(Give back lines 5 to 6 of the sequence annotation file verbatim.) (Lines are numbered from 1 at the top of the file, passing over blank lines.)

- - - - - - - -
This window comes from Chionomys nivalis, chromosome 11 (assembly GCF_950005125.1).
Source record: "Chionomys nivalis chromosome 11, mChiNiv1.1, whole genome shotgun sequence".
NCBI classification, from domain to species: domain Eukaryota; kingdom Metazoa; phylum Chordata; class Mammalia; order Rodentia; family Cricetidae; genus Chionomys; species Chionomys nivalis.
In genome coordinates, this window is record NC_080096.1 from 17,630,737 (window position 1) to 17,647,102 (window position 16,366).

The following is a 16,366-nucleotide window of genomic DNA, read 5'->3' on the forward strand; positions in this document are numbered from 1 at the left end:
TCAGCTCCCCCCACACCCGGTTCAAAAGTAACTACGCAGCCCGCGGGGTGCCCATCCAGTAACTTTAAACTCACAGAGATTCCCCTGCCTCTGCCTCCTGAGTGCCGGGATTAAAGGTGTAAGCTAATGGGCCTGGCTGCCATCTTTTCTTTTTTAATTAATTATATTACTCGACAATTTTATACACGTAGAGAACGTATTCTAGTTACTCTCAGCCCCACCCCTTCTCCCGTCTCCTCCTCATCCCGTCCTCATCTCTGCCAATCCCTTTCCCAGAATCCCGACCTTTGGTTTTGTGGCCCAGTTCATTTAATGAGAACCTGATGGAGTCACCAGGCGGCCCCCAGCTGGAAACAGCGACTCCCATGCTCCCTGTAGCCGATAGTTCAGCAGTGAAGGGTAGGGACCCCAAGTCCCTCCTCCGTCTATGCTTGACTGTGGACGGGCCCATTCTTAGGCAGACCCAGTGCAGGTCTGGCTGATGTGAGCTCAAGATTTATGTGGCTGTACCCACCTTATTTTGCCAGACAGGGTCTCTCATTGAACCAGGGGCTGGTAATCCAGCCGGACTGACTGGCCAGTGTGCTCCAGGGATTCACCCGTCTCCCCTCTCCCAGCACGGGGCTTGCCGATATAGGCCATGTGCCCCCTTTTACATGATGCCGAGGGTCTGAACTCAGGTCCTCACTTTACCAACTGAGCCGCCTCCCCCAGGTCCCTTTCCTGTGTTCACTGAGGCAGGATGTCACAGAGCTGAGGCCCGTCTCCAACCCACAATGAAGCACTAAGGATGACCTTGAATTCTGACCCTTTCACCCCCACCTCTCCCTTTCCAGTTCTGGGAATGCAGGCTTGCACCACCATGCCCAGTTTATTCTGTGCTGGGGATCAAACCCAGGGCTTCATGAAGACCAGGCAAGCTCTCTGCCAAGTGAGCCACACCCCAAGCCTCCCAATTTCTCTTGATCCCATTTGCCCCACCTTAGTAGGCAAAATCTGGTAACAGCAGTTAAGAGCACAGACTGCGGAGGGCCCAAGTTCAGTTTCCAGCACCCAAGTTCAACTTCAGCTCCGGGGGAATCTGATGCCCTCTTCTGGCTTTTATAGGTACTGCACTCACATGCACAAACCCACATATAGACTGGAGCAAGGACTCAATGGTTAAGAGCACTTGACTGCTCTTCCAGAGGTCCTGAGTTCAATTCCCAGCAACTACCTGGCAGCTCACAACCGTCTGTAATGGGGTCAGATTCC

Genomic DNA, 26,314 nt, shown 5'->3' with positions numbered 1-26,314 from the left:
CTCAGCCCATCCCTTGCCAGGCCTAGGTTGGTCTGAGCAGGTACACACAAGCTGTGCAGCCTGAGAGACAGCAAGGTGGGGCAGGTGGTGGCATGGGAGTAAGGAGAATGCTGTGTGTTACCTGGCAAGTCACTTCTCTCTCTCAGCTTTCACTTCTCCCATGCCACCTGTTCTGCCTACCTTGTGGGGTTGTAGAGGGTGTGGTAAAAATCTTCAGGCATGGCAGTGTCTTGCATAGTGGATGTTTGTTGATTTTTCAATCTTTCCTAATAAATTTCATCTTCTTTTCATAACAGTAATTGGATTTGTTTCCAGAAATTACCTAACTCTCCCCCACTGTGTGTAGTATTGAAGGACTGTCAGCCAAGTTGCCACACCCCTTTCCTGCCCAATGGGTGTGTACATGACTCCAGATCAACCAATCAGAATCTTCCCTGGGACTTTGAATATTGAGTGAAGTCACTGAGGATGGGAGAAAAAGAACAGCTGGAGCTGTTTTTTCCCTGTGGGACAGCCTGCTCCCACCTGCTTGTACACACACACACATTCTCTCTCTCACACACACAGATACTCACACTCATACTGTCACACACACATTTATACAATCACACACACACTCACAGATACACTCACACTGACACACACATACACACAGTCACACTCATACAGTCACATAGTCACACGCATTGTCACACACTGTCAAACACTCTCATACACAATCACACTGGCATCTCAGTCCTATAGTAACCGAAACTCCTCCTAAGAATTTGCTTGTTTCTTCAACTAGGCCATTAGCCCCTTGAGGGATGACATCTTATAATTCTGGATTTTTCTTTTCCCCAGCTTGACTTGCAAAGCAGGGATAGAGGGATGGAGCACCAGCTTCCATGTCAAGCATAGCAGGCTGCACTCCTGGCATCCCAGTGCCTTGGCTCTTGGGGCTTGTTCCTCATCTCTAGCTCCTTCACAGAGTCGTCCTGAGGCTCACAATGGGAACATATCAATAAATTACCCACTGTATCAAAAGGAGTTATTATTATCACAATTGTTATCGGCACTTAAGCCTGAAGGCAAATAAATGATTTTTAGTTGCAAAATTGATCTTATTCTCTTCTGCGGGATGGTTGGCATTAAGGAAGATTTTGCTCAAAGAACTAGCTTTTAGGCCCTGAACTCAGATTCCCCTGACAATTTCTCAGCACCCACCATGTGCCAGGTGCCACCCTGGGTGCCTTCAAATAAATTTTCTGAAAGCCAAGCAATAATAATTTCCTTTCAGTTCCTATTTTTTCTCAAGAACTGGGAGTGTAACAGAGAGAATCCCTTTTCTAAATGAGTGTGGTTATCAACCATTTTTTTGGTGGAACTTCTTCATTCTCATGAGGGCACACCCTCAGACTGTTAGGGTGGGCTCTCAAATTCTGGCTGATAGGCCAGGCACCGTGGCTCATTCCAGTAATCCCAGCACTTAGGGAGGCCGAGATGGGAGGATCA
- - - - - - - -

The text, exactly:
The following is a 16,366-nucleotide window of genomic DNA, read 5'->3' on the forward strand; positions in this document are numbered from 1 at the left end:
TCAGCTCCCCCCACACCCGGTTCAAAAGTAACTACGCAGCCCGCGGGGTGCCCATCCAGTAACTTTAAACTCACAGAGATTCCCCTGCCTCTGCCTCCTGAGTGCCGGGATTAAAGGTGTAAGCTAATGGGCCTGGCTGCCATCTTTTCTTTTTTAATTAATTATATTACTCGACAATTTTATACACGTAGAGAACGTATTCTAGTTACTCTCAGCCCCACCCCTTCTCCCGTCTCCTCCTCATCCCGTCCTCATCTCTGCCAATCCCTTTCCCAGAATCCCGACCTTTGGTTTTGTGGCCCAGTTCATTTAATGAGAACCTGATGGAGTCACCAGGCGGCCCCCAGCTGGAAACAGCGACTCCCATGCTCCCTGTAGCCGATAGTTCAGCAGTGAAGGGTAGGGACCCCAAGTCCCTCCTCCGTCTATGCTTGACTGTGGACGGGCCCATTCTTAGGCAGACCCAGTGCAGGTCTGGCTGATGTGAGCTCAAGATTTATGTGGCTGTACCCACCTTATTTTGCCAGACAGGGTCTCTCATTGAACCAGGGGCTGGTAATCCAGCCGGACTGACTGGCCAGTGTGCTCCAGGGATTCACCCGTCTCCCCTCTCCCAGCACGGGGCTTGCCGATATAGGCCATGTGCCCCCTTTTACATGATGCCGAGGGTCTGAACTCAGGTCCTCACTTTACCAACTGAGCCGCCTCCCCCAGGTCCCTTTCCTGTGTTCACTGAGGCAGGATGTCACAGAGCTGAGGCCCGTCTCCAACCCACAATGAAGCACTAAGGATGACCTTGAATTCTGACCCTTTCACCCCCACCTCTCCCTTTCCAGTTCTGGGAATGCAGGCTTGCACCACCATGCCCAGTTTATTCTGTGCTGGGGATCAAACCCAGGGCTTCATGAAGACCAGGCAAGCTCTCTGCCAAGTGAGCCACACCCCAAGCCTCCCAATTTCTCTTGATCCCATTTGCCCCACCTTAGTAGGCAAAATCTGGTAACAGCAGTTAAGAGCACAGACTGCGGAGGGCCCAAGTTCAGTTTCCAGCACCCAAGTTCAACTTCAGCTCCGGGGGAATCTGATGCCCTCTTCTGGCTTTTATAGGTACTGCACTCACATGCACAAACCCACATATAGACTGGAGCAAGGACTCAATGGTTAAGAGCACTTGACTGCTCTTCCAGAGGTCCTGAGTTCAATTCCCAGCAACTACCTGGCAGCTCACAACCGTCTGTAATGGGGTCAGATTCC